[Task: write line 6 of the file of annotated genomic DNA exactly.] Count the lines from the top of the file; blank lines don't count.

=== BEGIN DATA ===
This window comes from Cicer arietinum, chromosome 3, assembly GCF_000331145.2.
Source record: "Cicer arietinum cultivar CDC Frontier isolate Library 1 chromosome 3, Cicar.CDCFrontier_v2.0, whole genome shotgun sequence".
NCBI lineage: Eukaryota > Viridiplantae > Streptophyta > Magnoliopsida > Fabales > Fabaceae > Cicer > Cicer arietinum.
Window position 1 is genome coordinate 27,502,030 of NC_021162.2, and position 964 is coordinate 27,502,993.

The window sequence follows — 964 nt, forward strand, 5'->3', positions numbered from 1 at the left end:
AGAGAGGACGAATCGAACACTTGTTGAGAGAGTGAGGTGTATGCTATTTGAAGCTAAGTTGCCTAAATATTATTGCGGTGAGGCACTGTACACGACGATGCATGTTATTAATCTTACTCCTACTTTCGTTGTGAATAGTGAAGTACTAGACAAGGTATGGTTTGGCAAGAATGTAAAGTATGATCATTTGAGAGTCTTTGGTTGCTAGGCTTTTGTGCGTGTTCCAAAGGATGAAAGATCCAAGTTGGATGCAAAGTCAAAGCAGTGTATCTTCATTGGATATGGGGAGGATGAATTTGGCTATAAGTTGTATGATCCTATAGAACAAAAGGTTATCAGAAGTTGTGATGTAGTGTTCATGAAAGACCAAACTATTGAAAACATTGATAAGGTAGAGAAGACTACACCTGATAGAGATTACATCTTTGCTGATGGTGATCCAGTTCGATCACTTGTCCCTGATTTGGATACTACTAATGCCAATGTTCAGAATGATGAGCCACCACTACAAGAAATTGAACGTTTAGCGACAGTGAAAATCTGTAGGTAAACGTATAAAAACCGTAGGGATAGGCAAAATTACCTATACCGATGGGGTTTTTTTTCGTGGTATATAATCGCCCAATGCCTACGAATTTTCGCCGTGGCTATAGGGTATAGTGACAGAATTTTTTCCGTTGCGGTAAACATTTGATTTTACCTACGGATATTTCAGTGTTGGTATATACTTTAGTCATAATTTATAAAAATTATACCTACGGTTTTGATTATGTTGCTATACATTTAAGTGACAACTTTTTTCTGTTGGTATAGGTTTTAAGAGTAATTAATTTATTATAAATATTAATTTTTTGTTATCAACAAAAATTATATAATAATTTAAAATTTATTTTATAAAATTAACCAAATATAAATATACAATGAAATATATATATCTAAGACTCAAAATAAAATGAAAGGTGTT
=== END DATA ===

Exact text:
AGAGAGGACGAATCGAACACTTGTTGAGAGAGTGAGGTGTATGCTATTTGAAGCTAAGTTGCCTAAATATTATTGCGGTGAGGCACTGTACACGACGATGCATGTTATTAATCTTACTCCTACTTTCGTTGTGAATAGTGAAGTACTAGACAAGGTATGGTTTGGCAAGAATGTAAAGTATGATCATTTGAGAGTCTTTGGTTGCTAGGCTTTTGTGCGTGTTCCAAAGGATGAAAGATCCAAGTTGGATGCAAAGTCAAAGCAGTGTATCTTCATTGGATATGGGGAGGATGAATTTGGCTATAAGTTGTATGATCCTATAGAACAAAAGGTTATCAGAAGTTGTGATGTAGTGTTCATGAAAGACCAAACTATTGAAAACATTGATAAGGTAGAGAAGACTACACCTGATAGAGATTACATCTTTGCTGATGGTGATCCAGTTCGATCACTTGTCCCTGATTTGGATACTACTAATGCCAATGTTCAGAATGATGAGCCACCACTACAAGAAATTGAACGTTTAGCGACAGTGAAAATCTGTAGGTAAACGTATAAAAACCGTAGGGATAGGCAAAATTACCTATACCGATGGGGTTTTTTTTCGTGGTATATAATCGCCCAATGCCTACGAATTTTCGCCGTGGCTATAGGGTATAGTGACAGAATTTTTTCCGTTGCGGTAAACATTTGATTTTACCTACGGATATTTCAGTGTTGGTATATACTTTAGTCATAATTTATAAAAATTATACCTACGGTTTTGATTATGTTGCTATACATTTAAGTGACAACTTTTTTCTGTTGGTATAGGTTTTAAGAGTAATTAATTTATTATAAATATTAATTTTTTGTTATCAACAAAAATTATATAATAATTTAAAATTTATTTTATAAAATTAACCAAATATAAATATACAATGAAATATATATATCTAAGACTCAAAATAAAATGAAAGGTGTT